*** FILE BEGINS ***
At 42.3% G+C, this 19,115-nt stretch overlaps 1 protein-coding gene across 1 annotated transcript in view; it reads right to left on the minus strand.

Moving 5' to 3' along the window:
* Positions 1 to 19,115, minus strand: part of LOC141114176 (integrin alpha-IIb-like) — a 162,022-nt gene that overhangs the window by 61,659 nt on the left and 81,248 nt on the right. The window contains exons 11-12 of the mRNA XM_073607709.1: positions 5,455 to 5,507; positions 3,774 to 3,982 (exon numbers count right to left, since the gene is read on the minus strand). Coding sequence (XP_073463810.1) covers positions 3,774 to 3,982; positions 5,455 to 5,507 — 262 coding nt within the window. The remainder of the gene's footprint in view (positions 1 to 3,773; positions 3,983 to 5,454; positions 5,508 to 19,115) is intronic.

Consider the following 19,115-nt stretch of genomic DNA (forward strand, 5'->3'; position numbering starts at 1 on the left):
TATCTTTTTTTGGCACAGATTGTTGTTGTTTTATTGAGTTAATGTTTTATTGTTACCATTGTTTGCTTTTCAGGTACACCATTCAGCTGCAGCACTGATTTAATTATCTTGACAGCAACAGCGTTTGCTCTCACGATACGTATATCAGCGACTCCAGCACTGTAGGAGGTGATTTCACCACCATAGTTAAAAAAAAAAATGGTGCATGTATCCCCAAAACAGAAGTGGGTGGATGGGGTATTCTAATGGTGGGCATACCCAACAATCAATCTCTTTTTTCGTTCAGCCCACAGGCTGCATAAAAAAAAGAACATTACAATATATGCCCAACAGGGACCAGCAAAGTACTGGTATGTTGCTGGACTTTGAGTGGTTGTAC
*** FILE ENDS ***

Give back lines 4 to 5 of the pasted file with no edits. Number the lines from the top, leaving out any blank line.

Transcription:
Consider the following 19,115-nt stretch of genomic DNA (forward strand, 5'->3'; position numbering starts at 1 on the left):
TATCTTTTTTTGGCACAGATTGTTGTTGTTTTATTGAGTTAATGTTTTATTGTTACCATTGTTTGCTTTTCAGGTACACCATTCAGCTGCAGCACTGATTTAATTATCTTGACAGCAACAGCGTTTGCTCTCACGATACGTATATCAGCGACTCCAGCACTGTAGGAGGTGATTTCACCACCATAGTTAAAAAAAAAAATGGTGCATGTATCCCCAAAACAGAAGTGGGTGGATGGGGTATTCTAATGGTGGGCATACCCAACAATCAATCTCTTTTTTCGTTCAGCCCACAGGCTGCATAAAAAAAAGAACATTACAATATATGCCCAACAGGGACCAGCAAAGTACTGGTATGTTGCTGGACTTTGAGTGGTTGTAC